Friday, 23 March 2018

Assassinating a movie

Game movies: Assassin's Creed (2016)


I don't normally review movies on my blog, or mention them much, even though I love watching many of them. But I thought to give it an exception as I have recently got around to watching the Assassin's Creed movie. The one from 2016 with Michael Fassbender, Marion Cotillard and Jeremy Irons in the lead roles. I never got around to seeing it in the theatres and finally picked it up very reasonably on Blu-ray.

Not that I feel the genre of making movies out of famous videogames is a very successful one, I really only recall the Silent Hill movie from 2006 as being the most decent one and a good conversion from gaming to silver screen. The Tomb Raider ones with Angelina Jolie weren't too bad, but suffered from fairly generic stories. After watching the trailer and seeing what seemed like a fairly high budget, I had a slight hope for Assassin's Creed to be at least quite decent. Sadly though, it falls into a mediocre and forgettable affair.



There's nothing really wrong with the production of the movie, lets get that out of the way first; It's well filmed, the fights are well choreographed, the transition from modern surroundings to ancient ones are done well. In general, the whole production value seems to be at a high level, so technically there's nothing here to point out in a bad light. The storyline and the presentation of the main character is what pulls AC down.

We alle know that the AC games have a modern storyline, which explains the need to go back into ancient times to solve puzzles and mysteries. In a strange change of events though, the focus of the movie seems to shift back to giving the modern setting far more screen time than the ancient one. Where as the game series got a lot of criticism for shifting between the modern current era to the ancient times far too often in the first release and changed this by giving the player far great game time in the ancient setting from AC2 and onwards.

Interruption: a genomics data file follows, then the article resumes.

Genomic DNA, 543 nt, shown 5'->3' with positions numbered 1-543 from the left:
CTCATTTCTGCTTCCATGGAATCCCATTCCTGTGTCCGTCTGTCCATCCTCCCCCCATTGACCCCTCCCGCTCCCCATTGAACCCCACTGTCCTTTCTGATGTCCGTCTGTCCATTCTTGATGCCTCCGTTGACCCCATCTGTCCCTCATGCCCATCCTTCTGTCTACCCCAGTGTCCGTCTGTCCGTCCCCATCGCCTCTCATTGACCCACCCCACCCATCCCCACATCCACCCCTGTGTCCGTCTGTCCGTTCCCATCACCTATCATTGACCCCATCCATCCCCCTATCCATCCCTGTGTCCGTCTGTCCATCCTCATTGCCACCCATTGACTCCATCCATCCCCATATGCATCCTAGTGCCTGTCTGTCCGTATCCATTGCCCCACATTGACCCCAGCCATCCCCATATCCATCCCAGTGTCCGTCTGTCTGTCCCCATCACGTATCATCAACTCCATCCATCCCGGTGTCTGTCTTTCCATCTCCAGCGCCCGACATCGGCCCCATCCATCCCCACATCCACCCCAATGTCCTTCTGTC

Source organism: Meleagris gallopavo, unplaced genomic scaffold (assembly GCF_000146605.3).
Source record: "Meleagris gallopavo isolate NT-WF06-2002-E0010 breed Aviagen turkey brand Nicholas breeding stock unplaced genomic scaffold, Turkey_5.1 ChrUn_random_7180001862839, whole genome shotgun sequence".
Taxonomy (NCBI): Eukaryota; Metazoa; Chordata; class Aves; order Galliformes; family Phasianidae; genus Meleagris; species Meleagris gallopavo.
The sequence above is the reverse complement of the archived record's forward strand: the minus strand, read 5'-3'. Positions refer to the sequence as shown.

This change in focus made you care more about the ancient ancestor than the current main character, but this movie focuses on Michael Fassbenders role as Cal in modern day. Don't get me wrong here though, it's done a far better job than the first game in this part and pulls your interest more into the current time period from the get go. However, this gives the viewer little incentive to care about what's happening in the 1492 setting of medieval Spain. It's just a backdrop which annoyingly interrupts the plot with fancy action and parkour skills. The fighting is well choreographed with lots of cool moves and fights, but it just feels so uninteresting and bland to watch. The ancient Spain looks grey, brown and dull, far too computer animated for my liking. There's nothing you wish to care about there and the movie certainly doesn't want you to care about it either.

With it's obvious plotline and stereotypical ending, Assassin's Creed sadly turns into a very mediocre affair from there on. The modern setting opts simply for some extremely obvious plot twists and ends up following a route that seems like a boring safe one with predictable outcomes.

The AC movie could have been so much more considering the game series leaves a lot of room for tons of ideas and settings. None of which I feel are very utilised here. It feels like the people behind this movie kinda just played the first game and then really didn't bother to study anything else. The movie will leave AC fans disappointed and for non-gamers it will just seem like a generic movie with a sort of time travel twist.

Skip this one, just doesn't add anything to the AC franchise at all.

Rating


★★

No comments:

Post a Comment